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I want to discuss a simplified version of preparation that aids in athletic development in a timeframe that ranges from 5 minutes to 20 minutes each day.
I am referring to a warm-up. The warm-up is predicated on preparing the body for various core movements in the specific training session, practice, or game of that day. This article will give an overview of my points of emphasis when implementing a warm-up routine for adolescents that will help build athleticism. Because warm-ups can often be overlooked or become susceptible to "going through the motions," I will premise with an argument for the need to address how implementing an effective warm-up routine is more necessary than ever when training today's young athletes.
Generally speaking, athletes today were born into a world which provides more distractions from engaging in physical activities that can naturally aid physical development. Parents want the best for their kids, but often fail to recognize the developmental aspects required to be successful in sports. For example, children sometimes begin organized sports almost as soon as they begin to take their first steps.
Since motor control and neuromuscular development are not the focal points when placed in organized sports, this places an emphasis on skill-specific activities rather than developing physical characteristics. As they grow older, adolescents gain easier access to technology and the habitual nature of technology use can consequently limit the time spent being physically active in early teen years.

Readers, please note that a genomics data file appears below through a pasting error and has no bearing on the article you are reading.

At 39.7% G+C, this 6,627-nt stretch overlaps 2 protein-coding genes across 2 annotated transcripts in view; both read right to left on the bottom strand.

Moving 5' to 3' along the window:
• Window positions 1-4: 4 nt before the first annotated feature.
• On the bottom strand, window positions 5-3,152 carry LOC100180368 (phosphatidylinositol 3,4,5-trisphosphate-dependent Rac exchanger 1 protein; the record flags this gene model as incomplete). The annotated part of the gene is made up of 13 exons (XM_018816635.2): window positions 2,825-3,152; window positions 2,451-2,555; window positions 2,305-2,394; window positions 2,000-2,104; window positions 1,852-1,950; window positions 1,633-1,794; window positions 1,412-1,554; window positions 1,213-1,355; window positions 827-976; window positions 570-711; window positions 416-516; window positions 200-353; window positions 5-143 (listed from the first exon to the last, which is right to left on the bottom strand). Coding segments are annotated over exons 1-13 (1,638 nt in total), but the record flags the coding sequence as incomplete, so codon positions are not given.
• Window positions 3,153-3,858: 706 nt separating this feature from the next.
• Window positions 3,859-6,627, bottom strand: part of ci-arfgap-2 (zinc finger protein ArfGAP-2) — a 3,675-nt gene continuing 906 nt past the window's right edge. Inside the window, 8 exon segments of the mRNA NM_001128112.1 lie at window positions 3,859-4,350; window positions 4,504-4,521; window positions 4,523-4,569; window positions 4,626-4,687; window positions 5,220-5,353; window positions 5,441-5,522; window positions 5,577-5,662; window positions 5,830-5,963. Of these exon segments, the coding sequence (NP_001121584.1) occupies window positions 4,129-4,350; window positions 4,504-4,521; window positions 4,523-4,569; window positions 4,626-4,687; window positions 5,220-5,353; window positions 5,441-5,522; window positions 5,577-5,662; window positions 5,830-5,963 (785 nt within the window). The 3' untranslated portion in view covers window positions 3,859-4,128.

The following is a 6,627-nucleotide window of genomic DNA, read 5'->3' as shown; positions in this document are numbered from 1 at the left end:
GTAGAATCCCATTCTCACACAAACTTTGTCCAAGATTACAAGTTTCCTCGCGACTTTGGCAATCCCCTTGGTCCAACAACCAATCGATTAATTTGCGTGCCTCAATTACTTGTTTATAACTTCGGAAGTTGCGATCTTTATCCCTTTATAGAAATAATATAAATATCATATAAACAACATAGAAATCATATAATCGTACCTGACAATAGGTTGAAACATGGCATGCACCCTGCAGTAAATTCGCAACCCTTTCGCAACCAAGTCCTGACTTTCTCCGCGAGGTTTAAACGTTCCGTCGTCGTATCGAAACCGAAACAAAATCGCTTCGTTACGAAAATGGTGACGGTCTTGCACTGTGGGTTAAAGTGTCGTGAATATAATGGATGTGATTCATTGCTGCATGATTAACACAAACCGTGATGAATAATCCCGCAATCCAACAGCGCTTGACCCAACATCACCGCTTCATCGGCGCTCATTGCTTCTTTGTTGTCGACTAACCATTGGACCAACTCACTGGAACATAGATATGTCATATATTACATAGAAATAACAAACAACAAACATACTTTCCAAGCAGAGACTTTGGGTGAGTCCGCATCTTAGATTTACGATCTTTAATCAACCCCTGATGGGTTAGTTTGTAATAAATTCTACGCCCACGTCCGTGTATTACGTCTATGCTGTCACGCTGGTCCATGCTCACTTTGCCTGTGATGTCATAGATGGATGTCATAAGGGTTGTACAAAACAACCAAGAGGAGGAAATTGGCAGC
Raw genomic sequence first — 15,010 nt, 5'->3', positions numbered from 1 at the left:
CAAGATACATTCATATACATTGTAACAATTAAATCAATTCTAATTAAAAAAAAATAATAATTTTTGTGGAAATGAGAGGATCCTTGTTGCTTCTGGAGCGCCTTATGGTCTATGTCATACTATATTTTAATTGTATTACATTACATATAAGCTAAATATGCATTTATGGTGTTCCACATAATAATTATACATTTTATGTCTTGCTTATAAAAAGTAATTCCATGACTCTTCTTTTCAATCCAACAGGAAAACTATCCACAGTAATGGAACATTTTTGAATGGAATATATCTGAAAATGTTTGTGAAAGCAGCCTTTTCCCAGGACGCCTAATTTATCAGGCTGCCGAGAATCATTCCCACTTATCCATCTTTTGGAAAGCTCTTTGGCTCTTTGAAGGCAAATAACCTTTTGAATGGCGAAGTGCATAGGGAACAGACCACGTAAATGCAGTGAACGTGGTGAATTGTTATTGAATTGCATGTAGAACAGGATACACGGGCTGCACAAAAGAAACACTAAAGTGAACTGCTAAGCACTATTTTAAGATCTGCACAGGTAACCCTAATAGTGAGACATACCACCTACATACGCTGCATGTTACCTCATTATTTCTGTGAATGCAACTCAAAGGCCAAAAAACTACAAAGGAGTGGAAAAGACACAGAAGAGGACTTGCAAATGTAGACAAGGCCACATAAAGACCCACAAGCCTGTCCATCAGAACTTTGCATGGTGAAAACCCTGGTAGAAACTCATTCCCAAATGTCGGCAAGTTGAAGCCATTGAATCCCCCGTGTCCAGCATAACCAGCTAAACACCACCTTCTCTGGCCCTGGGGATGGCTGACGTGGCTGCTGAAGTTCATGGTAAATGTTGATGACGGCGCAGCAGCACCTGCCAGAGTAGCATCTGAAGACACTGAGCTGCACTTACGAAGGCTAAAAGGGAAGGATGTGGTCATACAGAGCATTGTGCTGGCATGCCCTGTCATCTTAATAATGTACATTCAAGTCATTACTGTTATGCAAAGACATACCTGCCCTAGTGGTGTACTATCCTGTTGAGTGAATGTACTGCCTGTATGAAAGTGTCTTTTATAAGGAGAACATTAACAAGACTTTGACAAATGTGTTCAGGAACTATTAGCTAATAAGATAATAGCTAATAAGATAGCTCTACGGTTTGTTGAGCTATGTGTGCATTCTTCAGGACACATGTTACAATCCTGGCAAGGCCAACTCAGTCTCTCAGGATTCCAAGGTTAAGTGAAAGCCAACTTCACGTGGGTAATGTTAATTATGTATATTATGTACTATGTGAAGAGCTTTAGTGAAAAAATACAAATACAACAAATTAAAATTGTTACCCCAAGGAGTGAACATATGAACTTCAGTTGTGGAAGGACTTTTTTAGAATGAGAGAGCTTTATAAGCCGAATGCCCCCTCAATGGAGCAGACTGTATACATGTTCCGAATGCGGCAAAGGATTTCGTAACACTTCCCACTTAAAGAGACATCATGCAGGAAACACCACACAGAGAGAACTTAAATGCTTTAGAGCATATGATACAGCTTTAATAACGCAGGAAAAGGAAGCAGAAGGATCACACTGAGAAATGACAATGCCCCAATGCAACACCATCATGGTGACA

Simply playing outside in an unstructured manner can create more physical and cognitive development than organized sport in each stage of development and obviously more than if a teen were to stay inside all day.
Additionally, low-quality training facilities have grown in number and can sometimes apply minimal emphasis on comprehensive development in movement efficiency, coordination, mobility, strength, power development, flexibility, and speed development - all of which are components related to a proper and comprehensive warm-up routine.
Developing athleticism needs to be simple and fun in order to be effective and generate enthusiasm from the athlete, and the warm-up is no different. Here are a few details in programming and implementing an effective athletic warm-up routine:
First and foremost, a proper athlete assessment will allow practitioners alike (certified strength coach, athletic trainer, or PT) to identify individual needs for each athlete. FMS, Fusionetics, and Athletic Ability Assessment tools are a few tests used in performance settings that I would recommend for assessing athlete needs. The primary goal of an assessment is to view any discrepancies or asymmetries in the body that have led to injuries before or could lead to future injuries. The results will map out our warm-up protocol in identifying exact modalities that are required to create an efficient moving high-caliber athlete.